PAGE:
WIGAN 2 (Kone 10, Di Santo 23) – EVERTON 2 (Jelavic 11, Baines pen 88)
A few weeks ago at Villa Park with about twenty minutes to go Kevin Mirallas made his league debut as a substitute. Everton were comfortably ahead and were pushing for more when Seamus Coleman broke down the right and put in a lovely cross which Mirallas buried with a powerful header, it was correctly ruled offside, by about half-a-yard. On Saturday at Wigan after ten minutes the blonde-bleached head of Kone scored a goal which to our eyes had exactly the same degree of offsidedness, yet it stood, a mistake by the assistant referee. Add to this a second-half shove in the back on Nikica Jelavic which should have been punished by a spot-kick and a narrative of ‘we were hard done by’ could easily be constructed. This though would be the easy way out when the real culprits were defensive mistakes and frailty in a fraught first forty-five which Everton lost 2-1: First Seamus Coleman allowed Maloney to beat him inside the area and set up Wigan’s opener and then Johnny Heitinga gave Kone far too much freedom as he got to the by-line and squared for Di Santo who fired ferociously past Tim Howard.
At the interval Moyes made the decision to withdraw the Dutchman in favour of Sylvain Distin; in contrast to last season the Heitinga of now looks rusty, hesitant and indecisive at key moments. Which is perplexing, because just a few months ago he was voted Everton player of the season in recognition of his tackling and excellent distribution. Perhaps his confidence took a knock when he was pilloried in his home media and publicly criticised for poor defending by Dutch coach Bert van Marwijk after they were beaten 2-1 by Bulgaria during their disastrous Euro2012 campaign. For a man like Heitinga who is emotional, extrovert, who loves to be loved and wears his heart on his sleeve, being dropped from his national team will have hurt like hell. He was subsequently recalled for a friendly against Belgium, but the Dutch conceded 4 goals in that game, and he is no longer a permanent fixture in the side. A fully functioning, fit in body and mind, Johnny Heitinga is a vital cog in the Everton machine; it will be an interesting test of David Moyes’ man-management skills to see how he goes about mending his ailing number five.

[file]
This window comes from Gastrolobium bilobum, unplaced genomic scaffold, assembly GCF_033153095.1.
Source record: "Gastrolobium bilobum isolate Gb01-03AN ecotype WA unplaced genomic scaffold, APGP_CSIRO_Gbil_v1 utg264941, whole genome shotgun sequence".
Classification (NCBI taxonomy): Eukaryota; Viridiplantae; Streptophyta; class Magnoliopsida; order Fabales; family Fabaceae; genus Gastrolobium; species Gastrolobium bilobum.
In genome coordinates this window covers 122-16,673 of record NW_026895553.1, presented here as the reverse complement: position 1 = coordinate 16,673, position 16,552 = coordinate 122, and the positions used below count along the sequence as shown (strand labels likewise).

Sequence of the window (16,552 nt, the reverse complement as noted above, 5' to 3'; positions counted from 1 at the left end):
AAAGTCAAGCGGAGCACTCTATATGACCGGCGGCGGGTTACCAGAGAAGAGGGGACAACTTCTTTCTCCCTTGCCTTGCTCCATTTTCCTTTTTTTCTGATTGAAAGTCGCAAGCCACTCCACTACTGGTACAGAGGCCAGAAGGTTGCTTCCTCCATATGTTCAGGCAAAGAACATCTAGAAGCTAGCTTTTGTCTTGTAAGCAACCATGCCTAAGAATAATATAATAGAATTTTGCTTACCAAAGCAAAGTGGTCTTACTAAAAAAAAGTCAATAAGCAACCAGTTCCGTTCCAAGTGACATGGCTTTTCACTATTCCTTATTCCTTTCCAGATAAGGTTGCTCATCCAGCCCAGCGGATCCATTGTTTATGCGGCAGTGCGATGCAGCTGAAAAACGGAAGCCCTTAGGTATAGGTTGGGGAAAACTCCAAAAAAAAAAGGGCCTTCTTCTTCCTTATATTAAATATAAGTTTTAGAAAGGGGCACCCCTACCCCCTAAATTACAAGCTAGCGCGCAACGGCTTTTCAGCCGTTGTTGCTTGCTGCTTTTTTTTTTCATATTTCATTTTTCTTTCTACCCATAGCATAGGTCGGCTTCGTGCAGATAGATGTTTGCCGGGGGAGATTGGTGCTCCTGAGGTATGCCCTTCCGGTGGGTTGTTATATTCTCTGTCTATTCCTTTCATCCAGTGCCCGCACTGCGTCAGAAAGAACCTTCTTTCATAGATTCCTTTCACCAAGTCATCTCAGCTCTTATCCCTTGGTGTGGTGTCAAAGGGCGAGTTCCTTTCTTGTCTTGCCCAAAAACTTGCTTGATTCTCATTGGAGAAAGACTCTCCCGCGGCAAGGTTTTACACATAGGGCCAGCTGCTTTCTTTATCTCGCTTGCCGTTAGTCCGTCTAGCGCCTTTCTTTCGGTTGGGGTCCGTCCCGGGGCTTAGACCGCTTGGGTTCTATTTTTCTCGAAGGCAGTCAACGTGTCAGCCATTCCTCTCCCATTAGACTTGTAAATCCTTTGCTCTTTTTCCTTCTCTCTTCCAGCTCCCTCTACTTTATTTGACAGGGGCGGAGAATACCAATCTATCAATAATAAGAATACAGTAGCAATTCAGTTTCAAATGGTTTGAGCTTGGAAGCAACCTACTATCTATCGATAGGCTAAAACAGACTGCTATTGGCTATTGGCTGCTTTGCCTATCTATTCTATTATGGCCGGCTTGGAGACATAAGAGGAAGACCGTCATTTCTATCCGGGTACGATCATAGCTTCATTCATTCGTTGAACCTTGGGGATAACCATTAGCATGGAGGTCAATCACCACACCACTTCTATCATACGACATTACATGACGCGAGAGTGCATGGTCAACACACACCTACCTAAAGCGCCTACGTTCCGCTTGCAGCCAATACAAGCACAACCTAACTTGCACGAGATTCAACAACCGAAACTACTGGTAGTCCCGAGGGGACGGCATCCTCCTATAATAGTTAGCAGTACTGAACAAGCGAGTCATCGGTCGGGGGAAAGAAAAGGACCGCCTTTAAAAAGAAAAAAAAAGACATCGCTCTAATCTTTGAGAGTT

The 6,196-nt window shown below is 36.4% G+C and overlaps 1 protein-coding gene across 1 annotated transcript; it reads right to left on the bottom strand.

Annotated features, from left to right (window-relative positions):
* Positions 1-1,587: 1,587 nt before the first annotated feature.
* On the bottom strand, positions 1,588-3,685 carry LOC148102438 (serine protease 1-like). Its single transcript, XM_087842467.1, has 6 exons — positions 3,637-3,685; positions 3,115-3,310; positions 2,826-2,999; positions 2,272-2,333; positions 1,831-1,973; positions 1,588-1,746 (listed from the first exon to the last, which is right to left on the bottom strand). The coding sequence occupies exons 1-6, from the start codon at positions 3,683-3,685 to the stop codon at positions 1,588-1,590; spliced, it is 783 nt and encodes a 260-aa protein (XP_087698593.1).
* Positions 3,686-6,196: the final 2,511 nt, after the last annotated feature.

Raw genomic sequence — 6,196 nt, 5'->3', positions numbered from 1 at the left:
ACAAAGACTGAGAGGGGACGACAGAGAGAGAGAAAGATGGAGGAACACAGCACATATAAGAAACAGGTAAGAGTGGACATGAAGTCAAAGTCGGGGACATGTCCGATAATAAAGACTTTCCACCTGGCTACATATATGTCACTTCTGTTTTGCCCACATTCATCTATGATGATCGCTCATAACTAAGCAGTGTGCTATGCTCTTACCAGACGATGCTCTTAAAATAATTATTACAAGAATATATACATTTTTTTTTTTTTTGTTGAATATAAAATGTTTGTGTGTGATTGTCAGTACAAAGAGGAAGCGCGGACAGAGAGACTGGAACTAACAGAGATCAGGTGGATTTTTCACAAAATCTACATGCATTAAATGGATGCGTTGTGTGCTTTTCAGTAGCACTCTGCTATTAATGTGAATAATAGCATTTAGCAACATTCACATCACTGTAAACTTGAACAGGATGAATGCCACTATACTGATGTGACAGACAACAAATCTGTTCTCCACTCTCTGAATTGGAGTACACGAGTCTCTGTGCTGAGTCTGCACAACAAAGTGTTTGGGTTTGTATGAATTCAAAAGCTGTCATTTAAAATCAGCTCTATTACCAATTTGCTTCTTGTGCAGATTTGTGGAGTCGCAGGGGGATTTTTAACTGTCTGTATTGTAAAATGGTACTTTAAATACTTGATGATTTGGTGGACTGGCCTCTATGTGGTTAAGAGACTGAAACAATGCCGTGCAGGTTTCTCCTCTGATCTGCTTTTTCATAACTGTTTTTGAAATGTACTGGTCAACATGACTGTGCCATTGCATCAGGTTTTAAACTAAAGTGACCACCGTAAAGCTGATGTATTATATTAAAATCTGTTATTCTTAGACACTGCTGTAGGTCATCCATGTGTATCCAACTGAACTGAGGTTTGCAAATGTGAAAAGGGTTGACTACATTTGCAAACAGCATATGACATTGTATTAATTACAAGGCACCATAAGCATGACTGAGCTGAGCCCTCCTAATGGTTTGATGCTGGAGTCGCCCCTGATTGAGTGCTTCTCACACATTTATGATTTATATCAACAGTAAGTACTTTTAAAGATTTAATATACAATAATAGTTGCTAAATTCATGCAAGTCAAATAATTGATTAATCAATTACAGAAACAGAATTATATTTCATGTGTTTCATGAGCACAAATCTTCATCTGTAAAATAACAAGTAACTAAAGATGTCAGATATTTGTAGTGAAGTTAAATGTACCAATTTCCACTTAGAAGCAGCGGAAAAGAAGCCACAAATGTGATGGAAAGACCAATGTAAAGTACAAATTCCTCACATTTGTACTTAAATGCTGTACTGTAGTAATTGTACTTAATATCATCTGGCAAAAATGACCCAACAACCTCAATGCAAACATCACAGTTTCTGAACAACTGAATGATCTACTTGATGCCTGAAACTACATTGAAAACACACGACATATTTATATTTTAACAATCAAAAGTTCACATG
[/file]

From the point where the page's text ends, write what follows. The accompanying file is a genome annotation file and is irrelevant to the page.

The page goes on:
It’s not often that a side is inspired and driven forward by a left-back. It’s more usual for a midfielder or a striker to be the focal point of a fight-back, but then Leighton Baines is an exceptional player. In the forty odd minutes leading up to his nerveless dispatch of that last gasp equalizer, he took the game by the scruff of the neck and led by example – initiating and driving forward in attack. With the left-footed Distin on the pitch Everton effectively played three at the back as Baines was given carte blanche to attack, which he did with gusto.
Many will see this result as two points dropped, but in the fullness of a long league season with its ups and downs, it may be viewed differently, after all we are always being told by those Match of the Day pundits that the true test of a team is when they play badly and yet still manage to pick up points.
WIGAN (3-4-3): Al-Habsi; Ramis, Caldwell, Figueroa; Boyce, McCarthy, McArthur, Beausejour; Koné, Di Santo (McManaman, 84), Maloney
Unused subs: Pollitt, Jones, Watson, Gomez, Boselli, Miyachi
EVERTON: (4-1-4-1): Howard; Coleman, Jagielka, Heitinga (Distin, 45), Baines; Neville © (Anichebe 81); Mirallas (Naismith 90+3), Osman, Fellaini, Pienaar; Jelavic
Unused subs: Mucha, Oviedo, Gueye, Duffy
Referee: Kevin Friend